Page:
Emerging Stocks Rise as Samsung Rally Outweighs Fed Rate Outlook

  • China baby-related stocks gain after one-child policy ends
  • Ruble appreciates after Russia keeps interest rates unchanged

Emerging-market stocks rose, reducing their first weekly decline this month, as Samsung Electronics Co. led a rally in technology companies after announcing a share buyback, outweighing concern that higher U.S. interest rates will sap demand for riskier assets.

The MSCI Emerging Markets Index increased 0.2 percent to 847.84 in New York, paring its five-day drop to 2.4 percent. Samsung’s preferred shares contributed the most to the advance, surging 11 percent. A measure of raw-material companies fell the most among 10 industry groups. The ruble rose 0.7 percent against the dollar after Russia’s central bank kept interest rates unchanged. A gauge of 20 developing-nation currencies jumped from a four-week low.

The technology-stock rally helped halt a four-day decline in emerging markets driven partly by the Federal Reserve’s signal that it might raise U.S. borrowing costs this year. The Fed’s near-zero interest rates have helped prop up demand for riskier assets in developing nations. The equity benchmark gained 7 percent this month. The rally fizzled amid concern the dollar will strengthen after a Fed move, luring money out of emerging markets. Futures traders are assigning a 50 percent probability that the increase will come in December, data compiled by Bloomberg show.

“We saw the biggest Fed policy repricing in two years with probabilities for a December hike jumping from around 30 percent to 50 percent,” Bernd Berg, director of emerging market strategy at Societe Generale in London, said by e-mail.

Speculation that the Fed will make its first move this year intensified after policy makers dropped a reference to global risks and referred to their “next meeting” in December as they discussed the potential timing.

The developing-nation stock gauge has dropped 11 percent this year and is valued at 11.2 times projected 12-month earnings, data compiled by Bloomberg show. The MSCI World Index, which has fallen 0.2 percent in 2015, trades at a multiple of 16.

Samsung pushed a gauge of technology stocks to a 0.8 percent gain as six of 10 industry groups advanced. The smartphone maker said it will buy back and cancel 11.3 trillion won ($10 billion) of shares and boost capital spending by 14 percent this year. Raw-material companies slumped for a second day.

BRF SA, Brazil’s biggest processed-food maker, plunged as much as 11 percent, the steepest intraday drop in seven years, after reporting lower-than-expected third-quarter sales amid “extremely challenging’ economic conditions in the country. It was the worst performance in the Ibovespa equity benchmark, which rose 0.5 percent for the first advance in six days, paring a weekly decline.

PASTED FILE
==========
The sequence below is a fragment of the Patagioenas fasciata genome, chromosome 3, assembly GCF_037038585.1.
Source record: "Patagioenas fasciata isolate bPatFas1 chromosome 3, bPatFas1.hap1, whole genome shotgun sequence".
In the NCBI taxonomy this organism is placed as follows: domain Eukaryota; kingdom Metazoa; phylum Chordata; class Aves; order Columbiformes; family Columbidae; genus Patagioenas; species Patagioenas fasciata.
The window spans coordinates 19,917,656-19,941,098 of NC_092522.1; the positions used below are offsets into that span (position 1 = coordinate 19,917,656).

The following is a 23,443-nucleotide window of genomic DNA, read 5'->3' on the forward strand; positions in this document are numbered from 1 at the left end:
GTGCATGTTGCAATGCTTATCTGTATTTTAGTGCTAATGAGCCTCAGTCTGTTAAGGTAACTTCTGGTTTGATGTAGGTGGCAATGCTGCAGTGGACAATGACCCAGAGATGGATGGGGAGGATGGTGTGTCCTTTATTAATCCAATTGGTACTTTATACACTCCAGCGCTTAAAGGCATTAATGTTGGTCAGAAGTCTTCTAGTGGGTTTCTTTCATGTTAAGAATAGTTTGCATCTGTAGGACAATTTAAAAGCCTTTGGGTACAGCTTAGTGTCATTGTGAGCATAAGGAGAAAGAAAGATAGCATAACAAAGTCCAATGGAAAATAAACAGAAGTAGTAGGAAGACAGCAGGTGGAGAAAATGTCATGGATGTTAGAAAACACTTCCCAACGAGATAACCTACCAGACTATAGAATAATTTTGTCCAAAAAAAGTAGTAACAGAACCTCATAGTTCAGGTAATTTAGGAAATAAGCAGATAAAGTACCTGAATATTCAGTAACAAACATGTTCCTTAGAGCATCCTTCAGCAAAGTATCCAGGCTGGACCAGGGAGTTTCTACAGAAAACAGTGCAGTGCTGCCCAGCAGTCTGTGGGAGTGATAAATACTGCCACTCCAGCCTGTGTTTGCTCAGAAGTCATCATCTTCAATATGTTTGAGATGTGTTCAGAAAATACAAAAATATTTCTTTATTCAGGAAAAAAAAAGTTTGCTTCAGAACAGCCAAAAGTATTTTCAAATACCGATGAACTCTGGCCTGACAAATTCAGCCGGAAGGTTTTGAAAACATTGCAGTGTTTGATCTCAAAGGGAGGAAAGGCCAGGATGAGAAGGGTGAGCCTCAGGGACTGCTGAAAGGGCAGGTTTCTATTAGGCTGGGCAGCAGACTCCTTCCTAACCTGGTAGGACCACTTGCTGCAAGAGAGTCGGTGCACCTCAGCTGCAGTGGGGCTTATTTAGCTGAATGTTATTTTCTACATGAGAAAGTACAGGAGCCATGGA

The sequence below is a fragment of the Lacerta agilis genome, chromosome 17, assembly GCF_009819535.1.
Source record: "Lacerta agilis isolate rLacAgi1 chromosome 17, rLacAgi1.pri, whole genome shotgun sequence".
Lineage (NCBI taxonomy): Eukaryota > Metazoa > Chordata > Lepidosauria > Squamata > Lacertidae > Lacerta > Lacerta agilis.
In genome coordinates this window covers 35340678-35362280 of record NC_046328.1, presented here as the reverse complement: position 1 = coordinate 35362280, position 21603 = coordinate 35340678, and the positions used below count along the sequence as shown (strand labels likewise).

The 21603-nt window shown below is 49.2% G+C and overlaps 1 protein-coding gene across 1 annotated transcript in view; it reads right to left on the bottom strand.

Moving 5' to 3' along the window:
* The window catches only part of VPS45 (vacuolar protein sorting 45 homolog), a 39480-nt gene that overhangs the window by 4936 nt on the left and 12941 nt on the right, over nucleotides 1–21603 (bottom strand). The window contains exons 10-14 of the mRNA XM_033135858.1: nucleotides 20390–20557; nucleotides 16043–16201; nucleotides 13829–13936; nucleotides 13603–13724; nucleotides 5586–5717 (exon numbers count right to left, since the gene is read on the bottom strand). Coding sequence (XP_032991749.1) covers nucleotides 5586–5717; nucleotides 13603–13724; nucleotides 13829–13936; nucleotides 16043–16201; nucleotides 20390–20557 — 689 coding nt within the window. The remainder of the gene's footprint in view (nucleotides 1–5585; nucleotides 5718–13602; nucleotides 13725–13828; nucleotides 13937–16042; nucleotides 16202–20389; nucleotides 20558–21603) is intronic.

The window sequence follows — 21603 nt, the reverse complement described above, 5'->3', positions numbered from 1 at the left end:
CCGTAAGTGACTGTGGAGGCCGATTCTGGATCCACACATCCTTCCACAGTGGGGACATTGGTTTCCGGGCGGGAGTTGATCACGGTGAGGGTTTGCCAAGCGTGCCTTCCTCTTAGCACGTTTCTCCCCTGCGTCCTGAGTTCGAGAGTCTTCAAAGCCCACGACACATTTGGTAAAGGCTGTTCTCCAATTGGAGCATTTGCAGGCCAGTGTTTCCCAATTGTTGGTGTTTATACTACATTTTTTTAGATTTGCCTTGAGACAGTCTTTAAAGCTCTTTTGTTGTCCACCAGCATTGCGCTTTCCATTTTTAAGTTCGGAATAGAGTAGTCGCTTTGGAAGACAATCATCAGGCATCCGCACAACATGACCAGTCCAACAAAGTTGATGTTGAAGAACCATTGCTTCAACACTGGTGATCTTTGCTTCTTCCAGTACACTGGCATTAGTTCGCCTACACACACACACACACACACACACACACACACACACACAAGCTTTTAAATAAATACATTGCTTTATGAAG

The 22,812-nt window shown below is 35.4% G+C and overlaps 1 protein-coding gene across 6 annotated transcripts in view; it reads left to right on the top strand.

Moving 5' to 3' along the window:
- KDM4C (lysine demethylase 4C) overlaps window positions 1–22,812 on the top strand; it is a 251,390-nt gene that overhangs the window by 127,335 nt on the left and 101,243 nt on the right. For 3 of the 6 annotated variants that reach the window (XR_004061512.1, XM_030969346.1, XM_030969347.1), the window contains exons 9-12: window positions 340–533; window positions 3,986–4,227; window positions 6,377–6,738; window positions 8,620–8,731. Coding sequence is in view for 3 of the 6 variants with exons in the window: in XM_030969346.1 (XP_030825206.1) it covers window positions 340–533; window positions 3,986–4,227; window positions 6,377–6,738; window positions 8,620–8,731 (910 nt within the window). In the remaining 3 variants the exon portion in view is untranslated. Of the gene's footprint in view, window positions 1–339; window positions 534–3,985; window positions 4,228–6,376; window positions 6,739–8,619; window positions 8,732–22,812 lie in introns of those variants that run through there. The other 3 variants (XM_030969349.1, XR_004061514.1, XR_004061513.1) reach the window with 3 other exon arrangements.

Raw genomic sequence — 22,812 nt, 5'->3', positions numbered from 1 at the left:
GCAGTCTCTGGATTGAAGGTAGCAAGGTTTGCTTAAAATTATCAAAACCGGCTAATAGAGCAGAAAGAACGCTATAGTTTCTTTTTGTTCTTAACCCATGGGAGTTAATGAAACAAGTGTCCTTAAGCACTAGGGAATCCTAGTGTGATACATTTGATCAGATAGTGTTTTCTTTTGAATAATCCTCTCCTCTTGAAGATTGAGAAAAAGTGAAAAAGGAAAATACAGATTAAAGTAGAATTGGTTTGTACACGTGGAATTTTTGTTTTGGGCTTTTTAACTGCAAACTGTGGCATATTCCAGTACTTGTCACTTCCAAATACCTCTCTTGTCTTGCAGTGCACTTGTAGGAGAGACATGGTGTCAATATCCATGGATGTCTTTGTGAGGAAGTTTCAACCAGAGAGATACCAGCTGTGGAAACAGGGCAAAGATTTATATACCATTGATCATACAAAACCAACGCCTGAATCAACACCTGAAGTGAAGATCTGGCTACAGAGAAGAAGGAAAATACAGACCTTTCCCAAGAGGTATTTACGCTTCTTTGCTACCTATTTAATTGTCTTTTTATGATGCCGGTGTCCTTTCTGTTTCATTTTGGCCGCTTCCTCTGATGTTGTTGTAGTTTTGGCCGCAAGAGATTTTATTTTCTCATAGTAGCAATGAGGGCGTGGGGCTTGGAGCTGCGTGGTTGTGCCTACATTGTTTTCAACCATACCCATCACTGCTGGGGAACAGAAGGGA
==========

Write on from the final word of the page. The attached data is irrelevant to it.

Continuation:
Lira, Ruble

The lira strengthened 0.8 percent on the last trading day before Turkish elections, extending its gain in October to 3.8 percent. While polls show a hung parliament is likely, signs that politicians are willing to form a coalition boosted sentiment battered by months of political deadlock. The nation’s benchmark stock index fell on Friday, paring the biggest monthly increase in a year.

Russia’s ruble strengthened for the second day this week. The currency posted its first monthly advance since April. Policy makers left the one-week auction rate at 11 percent, the Bank of Russia said in a statement on Friday. Rate setters led by Elvira Nabiullina are plotting a course for the world’s largest energy exporter out of a recession that threatens to be the nation’s longest in two decades.

China Rebound

The Shanghai Composite Index capped its first monthly gain since May, jumping 11 percent as the government took measures to end a $5 trillion rout and policy makers introduced stimulus to boost economic growth. Hong Kong’s Hang Seng China Enterprises Index climbed 11 percent this month. 

China Mengniu Dairy Co. rallied 3.4 percent in Hong Kong as baby-related stocks advanced after China ended its decades-long one-child policy. A committee of China’s ruling Communist Party approved plans to allow all couples in China to have two children, the Xinhua News Agency said Thursday. That ended the rule, which was adopted nationwide in the late 1970s. 

The premium investors demand to own emerging-market debt over U.S. Treasuries widened six basis points to 392 basis points, according to JPMorgan Chase & Co. indexes.

(An earlier version of this story corrected the spelling of China Mengniu Dairy.)

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